A Pieceful Life

A Pieceful Life


I'm so glad that you stopped by, and hope that you enjoy your visit. Here you will find pieces of my life - quilting, cross-stitch, family, travel, friends.
My name is Peg - I am a 60ish wife, mother, daughter, sister, aunt, cousin, friend - and if we're not already related or friends, hope to become your friend too.
We live in the eastern end of the beautiful Fraser Valley, about 1.5 hours east of Vancouver, BC. Empty nesters, we have one son living just a few minutes away, our other son and daughter live in Alberta.
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Tuesday, July 31, 2012

New York–Part II

Driving across New York state, we chose a smaller highway, much more scenic and relaxed driving than on the big interstates, so after leaving the Finger Lakes region, we inevitable came to Albany – state capital, but the skyline was nothing like Chicago or Minneapolis:523

Our drive took us right through the heart of the city, which got a little hairy at times, because it’s an old city with narrow streets – and we were pulling our trailers!  And then we saw a detour sign – and after our last experience with ignoring a detour, we thought we should follow it.  Not sure what happened, but we went around in a circle, landing where we started – fool me once……we chose to ignore the detour sign second time ‘round, and got nicely back on our peaceful country roads again.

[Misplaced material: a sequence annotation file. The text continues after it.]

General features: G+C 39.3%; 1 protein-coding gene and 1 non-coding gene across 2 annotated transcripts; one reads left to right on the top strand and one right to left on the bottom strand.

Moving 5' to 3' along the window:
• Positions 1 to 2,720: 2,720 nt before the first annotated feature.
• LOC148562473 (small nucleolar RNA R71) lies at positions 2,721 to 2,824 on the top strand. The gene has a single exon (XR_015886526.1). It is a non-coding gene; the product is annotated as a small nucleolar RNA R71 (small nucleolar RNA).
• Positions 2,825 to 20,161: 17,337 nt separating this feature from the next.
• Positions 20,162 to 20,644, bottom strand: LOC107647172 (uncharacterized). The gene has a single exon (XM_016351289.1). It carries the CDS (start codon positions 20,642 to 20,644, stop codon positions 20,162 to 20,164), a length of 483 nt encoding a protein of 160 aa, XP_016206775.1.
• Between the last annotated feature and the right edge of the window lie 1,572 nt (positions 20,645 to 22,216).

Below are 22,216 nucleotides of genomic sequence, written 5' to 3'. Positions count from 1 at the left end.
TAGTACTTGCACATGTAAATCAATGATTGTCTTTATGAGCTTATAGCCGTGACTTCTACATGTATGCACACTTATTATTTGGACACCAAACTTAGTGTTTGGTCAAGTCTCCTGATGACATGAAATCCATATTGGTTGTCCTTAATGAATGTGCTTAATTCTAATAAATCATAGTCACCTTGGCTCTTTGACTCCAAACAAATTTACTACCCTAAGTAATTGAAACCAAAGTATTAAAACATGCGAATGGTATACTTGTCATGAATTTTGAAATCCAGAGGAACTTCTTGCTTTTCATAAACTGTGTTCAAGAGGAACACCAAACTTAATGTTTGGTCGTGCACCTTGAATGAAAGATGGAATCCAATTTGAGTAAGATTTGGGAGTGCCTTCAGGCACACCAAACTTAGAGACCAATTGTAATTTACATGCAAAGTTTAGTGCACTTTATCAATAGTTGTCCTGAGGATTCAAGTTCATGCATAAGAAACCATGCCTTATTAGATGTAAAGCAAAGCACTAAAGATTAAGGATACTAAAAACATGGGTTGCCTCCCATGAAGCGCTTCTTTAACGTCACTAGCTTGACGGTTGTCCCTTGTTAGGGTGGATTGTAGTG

In the meantime, the buildings of Albany caught our attention – we felt at times like we were on a movie set of Any Street, America:527526

Settling into a campground near the border of New York, Connecticut, and Massachusetts, we looked forward to exploring this area.

First up – a drive to Kingston, NY – ladies to a quilt shop, gents to an airplane museum.  The quilt shop was a little disappointing actually – nothing unique to capture our attention, or inspire our creativity, and we spent most of our time window shopping through the little strip mall.  But the fellas thoroughly enjoyed the airplanes:550532.Jl 27 Rhinebeck airplane museum540542546

They said they wondered how some of them got off the ground!

On our way back ‘home’ we crossed the Rip van Winkle Bridge:567.Rip van Winkle bridge

Across the Hudson River:569

I’d like to know the history behind naming this bridge – but right now as I’m writing, internet access is not so good, so maybe another time.

Next morning M & J headed toward Boston to meet with family, but Grizz and I stayed behind for another day of exploring – next post.

Blessings, Peg


  1. If you find out why it's named that, let me know. Wikipedia didn't know. just said it was named after the story with that name. Only been to upstate New York once, about 40 years ago.

  2. The bridge is a 5041' long cantilever bridge that was opened to the public on July 2, 1935. It is named after the story Rip Van Winkle, but I can't find anything that explains why. It cost $2.4M to build - today it would cost $158.3M!